I'm guessing C-griff just isn't popular in that region.

Gareth,

Netherlands, Belgium, Norway, and the extreme north of France around Lille and Valenciennes are all B system strongholds. 

Cheap C system not easily come by in UK, especially if being sold by a dealer. You might be able to pick up a cheap 4 row as nobody in the UK can be bothered learning to play them. Just needs a bit more discipline and work in the early stages, and you'll wonder why they bother making 5 row boxes. 

I do believe that C system 5 row is easier for converts from PA, but those of us who learned to play on three rows only have no use for 5 row boxes. You can do the whole lot comfortably with 4 rows, and even then the 4th row buttons don't get all that much action. I've never played a PA, as those raised black keys do my head in. 

Good luck, but my guess is your base will be £600 for a reasonable 5 row.
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#7
Cheers,
I was fairly sure it was a regional thing.

I'm only really interested at the moment because I'll always wonder if I should be playing CBA instead of PA, and there's only one way to know Smile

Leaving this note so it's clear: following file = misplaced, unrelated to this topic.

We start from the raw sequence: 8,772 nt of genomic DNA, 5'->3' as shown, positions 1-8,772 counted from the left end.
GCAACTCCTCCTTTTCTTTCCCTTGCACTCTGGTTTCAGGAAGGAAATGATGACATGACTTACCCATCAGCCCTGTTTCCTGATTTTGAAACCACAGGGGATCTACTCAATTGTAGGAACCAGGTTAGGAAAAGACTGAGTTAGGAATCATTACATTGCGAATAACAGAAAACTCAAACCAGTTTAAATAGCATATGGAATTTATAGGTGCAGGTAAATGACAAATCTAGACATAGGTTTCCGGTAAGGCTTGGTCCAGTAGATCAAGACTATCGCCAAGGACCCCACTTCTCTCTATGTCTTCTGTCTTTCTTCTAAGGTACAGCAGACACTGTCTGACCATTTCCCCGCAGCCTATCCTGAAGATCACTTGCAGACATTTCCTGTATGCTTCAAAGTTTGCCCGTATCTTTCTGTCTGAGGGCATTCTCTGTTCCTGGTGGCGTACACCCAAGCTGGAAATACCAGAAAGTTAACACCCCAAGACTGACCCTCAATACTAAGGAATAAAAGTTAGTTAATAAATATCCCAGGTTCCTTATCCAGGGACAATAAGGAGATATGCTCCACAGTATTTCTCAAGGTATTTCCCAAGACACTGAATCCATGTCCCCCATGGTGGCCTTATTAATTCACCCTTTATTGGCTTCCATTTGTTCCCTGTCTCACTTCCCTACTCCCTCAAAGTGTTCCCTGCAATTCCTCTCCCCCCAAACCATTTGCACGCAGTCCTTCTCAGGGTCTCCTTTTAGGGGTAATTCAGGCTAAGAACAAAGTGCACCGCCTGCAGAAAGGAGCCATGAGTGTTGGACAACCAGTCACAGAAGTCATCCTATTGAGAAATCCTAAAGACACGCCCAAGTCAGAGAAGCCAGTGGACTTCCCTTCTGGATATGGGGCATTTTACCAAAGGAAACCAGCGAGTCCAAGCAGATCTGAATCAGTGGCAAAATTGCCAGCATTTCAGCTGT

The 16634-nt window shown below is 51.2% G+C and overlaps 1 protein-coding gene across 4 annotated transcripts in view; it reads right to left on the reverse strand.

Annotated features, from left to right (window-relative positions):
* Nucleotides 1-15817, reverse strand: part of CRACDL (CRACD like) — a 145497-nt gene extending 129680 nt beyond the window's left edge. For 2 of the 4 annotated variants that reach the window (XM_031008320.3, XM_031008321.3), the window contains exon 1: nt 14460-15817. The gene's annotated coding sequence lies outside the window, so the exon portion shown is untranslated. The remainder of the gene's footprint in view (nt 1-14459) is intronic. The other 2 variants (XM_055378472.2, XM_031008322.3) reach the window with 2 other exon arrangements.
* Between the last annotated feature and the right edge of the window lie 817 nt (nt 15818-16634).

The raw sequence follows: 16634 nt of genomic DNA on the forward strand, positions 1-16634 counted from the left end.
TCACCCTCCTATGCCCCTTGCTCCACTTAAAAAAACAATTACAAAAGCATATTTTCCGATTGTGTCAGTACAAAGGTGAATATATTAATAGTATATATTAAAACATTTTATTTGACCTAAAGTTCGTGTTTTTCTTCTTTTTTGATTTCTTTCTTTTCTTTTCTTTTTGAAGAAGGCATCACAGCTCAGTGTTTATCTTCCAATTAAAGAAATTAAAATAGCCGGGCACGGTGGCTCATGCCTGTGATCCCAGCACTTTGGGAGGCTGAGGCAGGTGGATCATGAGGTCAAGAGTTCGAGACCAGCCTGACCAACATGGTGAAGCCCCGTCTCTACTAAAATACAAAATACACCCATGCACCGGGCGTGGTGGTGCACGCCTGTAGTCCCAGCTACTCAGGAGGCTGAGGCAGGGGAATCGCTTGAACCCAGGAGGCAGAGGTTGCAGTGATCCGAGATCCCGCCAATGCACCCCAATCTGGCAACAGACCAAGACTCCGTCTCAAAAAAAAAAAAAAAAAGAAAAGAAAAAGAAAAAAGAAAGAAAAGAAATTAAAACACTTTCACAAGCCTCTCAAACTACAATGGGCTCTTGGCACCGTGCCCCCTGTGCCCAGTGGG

And I've seen that C-system is supposed to be easier for ex piano players, but other than that I've got no preference.

Is there any other reason to go C rather than B in the UK ?
Just a thought: world wide which is most popular, C or B ?
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#8
C-system versus B-system (and the many others) is mainly a regional thing, but 1) not stable forever and 2) not bound by country borders. In Belgium there is a lot of B-system (as well as "do-2" accordions) but the southwest is all C-system (leaning towards what is popular in France I guess). In the Netherlands it used to be all B-system but nowadays there are more and more C-system players (but their accordions are not old enough to be sold for little money). My guess is that the reason is that PA players who became professional and learned convertor all took a C-system convertor, and when they later discovered the button accordion they wanted C-system on their button accordion as well. A lot of the younger accordion players in the Netherlands now learned it from these converted teachers so they too start on C-system. So the dutch "market" of button accordion players consists mostly of younger C-system players and old B-system players, and this is then reflected in what you find on the market for used accordions...